Duygu Demir reviews The Political Aesthetics of the Armenian Avant-Garde: The Journey of the “Painterly-Real,” 1987–2004.
Dominic Johnson reviews Long Suffering: American Endurance Art as Prophetic Witness by Karen Gonzalez Rice.
In a new essay, Melissa Warak reviews Portraits of Courage: A Commander in Chief’s Tribute to America’s Warriors, an exhibition of the paintings of George W. Bush.
The 2017 film Through the Repellent Fence looks at Postcommodity’s practice and its relation to and divergences from Land art traditions. Emily Eliza Scott explores the film and the role of art along the US-Mexico border.
By Camila Maroja
Camila Maroja reviews the exhibition and catalogue, Hélio Oiticica: To Organize Delirium.
By Charissa Terranova
Charissa Terranova discusses the exhibition and catalogue, Conceptual Art in Britain 1964–1979, which was on view at the Tate Britain from April 12–August 29, 2016.
By grupa o.k. (Julian Myers and Joanna Szupinska)
Art history has long included studies of exhibitions as episodes or turning points within more expansive narratives. Such moments have opened art histories based in the studio, or among the members of a small, bohemian circle, to a larger social field that includes politics, audience, and market, before returning to the private or small-group interactions that have equally served to drive art’s internal means.
By Lauren Richman
Lauren Richman reviews Hilary Roberts, ed., Lee Miller: A Woman’s War, and the exhibition Lee Miller: A Woman’s War, and Walter Moser and Klaus Albrecht Schröder, eds., Lee Miller, and the exhibition Lee Miller, aka Lee Miller—Photographs and The Indestructible Lee Miller
By Roger F. Malina
We are witnessing a resurgence of creative and scholarly work that seeks to bridge science and engineering with the arts, design, and the humanities. These practices connect both the arts and sciences, hence the term art-science, and the arts and the engineering sciences and technology, hence the term “art and technology.”
By Charissa Terranova
Charissa Terranova reviews Wetware: Art, Agency, Animation, which was on view at the Beall Center for Art + Technology, University of California, Irvine, from February 6–May 7, 2016.
By Chris Taylor
Chris Taylor reviews Troublemakers: The Story of Land Art (2015), written and directed by James Crump.
By Sonal Khullar
Sonal Khullar reviews InFlux: Contemporary Art in Asia edited by Parul Dave-Mukherji, Naman P. Ahuja, and Kavita Singh.
By Swagato Chakravorty
Swagato Chakravorty reviews Surface: Matters of Aesthetics, Materiality, and Media by Giuliana Bruno.
By Elizabeth Legge
Elizabeth Legge reviews Sharon Kivland’s Freud on Holiday series.
by Sampada Aranke
Sampada Aranke reviews Bound to Appear: Art, Slavery, and the Site of Blackness in Multicultural America by Huey Copeland.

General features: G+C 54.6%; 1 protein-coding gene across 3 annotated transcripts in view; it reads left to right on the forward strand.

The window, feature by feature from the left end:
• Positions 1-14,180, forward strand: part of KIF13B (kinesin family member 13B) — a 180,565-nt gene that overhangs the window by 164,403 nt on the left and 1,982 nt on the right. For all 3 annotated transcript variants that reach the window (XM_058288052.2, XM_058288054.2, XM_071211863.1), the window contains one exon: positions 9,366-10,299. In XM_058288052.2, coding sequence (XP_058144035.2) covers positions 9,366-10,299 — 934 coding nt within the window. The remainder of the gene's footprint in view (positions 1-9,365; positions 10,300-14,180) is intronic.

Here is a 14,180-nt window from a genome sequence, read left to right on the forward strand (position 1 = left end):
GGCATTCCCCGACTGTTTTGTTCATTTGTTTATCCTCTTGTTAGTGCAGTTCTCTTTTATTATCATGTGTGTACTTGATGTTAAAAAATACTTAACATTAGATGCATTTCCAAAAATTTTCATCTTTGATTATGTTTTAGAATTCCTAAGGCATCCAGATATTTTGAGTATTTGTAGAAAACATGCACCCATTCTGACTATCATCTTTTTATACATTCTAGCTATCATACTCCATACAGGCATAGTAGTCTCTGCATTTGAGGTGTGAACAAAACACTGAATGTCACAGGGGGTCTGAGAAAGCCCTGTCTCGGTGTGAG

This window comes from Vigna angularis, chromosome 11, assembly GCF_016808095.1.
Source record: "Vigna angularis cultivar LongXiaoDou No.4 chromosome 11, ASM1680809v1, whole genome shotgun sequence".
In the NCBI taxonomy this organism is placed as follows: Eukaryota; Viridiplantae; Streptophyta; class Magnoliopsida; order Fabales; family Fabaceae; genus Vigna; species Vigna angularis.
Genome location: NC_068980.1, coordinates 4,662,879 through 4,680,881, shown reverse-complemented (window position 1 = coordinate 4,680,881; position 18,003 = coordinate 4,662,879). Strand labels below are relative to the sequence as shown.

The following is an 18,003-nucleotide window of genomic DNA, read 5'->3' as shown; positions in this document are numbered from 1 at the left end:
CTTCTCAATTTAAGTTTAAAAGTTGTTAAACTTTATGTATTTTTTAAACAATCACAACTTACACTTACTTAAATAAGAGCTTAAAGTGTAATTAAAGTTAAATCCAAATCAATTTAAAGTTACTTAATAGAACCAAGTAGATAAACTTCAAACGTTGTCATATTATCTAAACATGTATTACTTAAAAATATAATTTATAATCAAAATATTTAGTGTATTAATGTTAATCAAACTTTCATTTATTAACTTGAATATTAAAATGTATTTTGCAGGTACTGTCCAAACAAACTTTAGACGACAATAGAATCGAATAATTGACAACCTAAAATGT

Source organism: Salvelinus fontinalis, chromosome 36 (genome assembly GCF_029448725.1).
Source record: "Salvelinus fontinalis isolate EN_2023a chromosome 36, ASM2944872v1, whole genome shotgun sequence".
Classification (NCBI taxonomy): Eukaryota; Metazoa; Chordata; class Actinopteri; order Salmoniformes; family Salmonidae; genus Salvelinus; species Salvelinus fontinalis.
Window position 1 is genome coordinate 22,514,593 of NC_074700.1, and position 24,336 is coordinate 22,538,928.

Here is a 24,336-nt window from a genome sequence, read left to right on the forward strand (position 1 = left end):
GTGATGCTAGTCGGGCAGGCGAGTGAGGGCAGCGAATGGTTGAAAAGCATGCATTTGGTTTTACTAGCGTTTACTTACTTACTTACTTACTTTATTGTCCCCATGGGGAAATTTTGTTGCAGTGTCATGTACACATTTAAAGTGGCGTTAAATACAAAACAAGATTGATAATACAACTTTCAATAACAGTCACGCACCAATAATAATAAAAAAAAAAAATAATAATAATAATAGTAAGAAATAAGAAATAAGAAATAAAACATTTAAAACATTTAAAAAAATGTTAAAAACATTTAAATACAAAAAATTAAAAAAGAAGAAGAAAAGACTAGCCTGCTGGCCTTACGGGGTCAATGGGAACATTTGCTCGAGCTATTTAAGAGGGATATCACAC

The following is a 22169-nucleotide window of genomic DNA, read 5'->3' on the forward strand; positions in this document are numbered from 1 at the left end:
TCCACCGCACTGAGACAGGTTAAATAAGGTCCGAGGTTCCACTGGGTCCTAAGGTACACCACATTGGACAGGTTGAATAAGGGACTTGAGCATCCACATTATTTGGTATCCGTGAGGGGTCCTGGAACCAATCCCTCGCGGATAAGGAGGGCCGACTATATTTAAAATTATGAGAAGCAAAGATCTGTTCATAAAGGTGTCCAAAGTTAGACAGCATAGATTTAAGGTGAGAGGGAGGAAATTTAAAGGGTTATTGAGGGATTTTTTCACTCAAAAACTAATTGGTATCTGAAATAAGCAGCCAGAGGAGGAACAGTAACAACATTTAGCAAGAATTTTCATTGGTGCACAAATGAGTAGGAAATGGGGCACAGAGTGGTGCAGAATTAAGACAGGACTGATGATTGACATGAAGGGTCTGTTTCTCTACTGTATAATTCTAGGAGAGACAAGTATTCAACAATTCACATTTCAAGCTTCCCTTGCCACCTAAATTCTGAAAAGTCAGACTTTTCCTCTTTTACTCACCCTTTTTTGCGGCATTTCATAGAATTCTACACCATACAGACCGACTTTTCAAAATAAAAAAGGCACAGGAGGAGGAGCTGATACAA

Charissa N. Terranova reviews Le Corbusier: An Atlas of Modern Landscapes.
By Elisabeth Kley
Although mystery has surrounded the life of Forrest Bess since he died in 1977, quite a bit of the cloud is dispelled in Chuck Smith’s new book, Forrest Bess: Key to the Riddle. A follow-up to a film Smith made in 1999, it is an ideal combination of monograph and biography.
By Tina Rivers
When H. H. Arnason published the first edition of his 1968 book The History of Modern Art, it ended with a one-page entry on “Psychedelic Art.” Positioning the inchoate movement as a bridge between the modern and contemporary periods, the entry was a blueprint for a future that would never come to pass, and was expunged from all further editions, helping to relegate psychedelia to the proverbial dustbin of history.
By Amy Lyford
It is exciting to read two books that demonstrate the power, impact, and necessity of art history’s engagement with critical race studies—especially in the context of scholarship on modernist American art.
By Sarah Betzer
Spurred by global economic contractions, by the attention of politicians, legislators, and pundits, and certainly also by the historical curiosity and critical orientation of its ranks, the academy at present is in the thrall of self-scrutiny. What is the past, present, and future of the research university, an invention of stunningly recent vintage and yet of remarkable structural resilience?
By Maymanah Farha
As the methodical beat of a handheld drum begins to pound, a bearded, turbaned figure is shown lying on a bare floor. Overcome by emotional agony, he moves as though waking from a trance. A mane of dark hair frames his painted face as the camera zooms in and his melodic eulogy to lost love commences.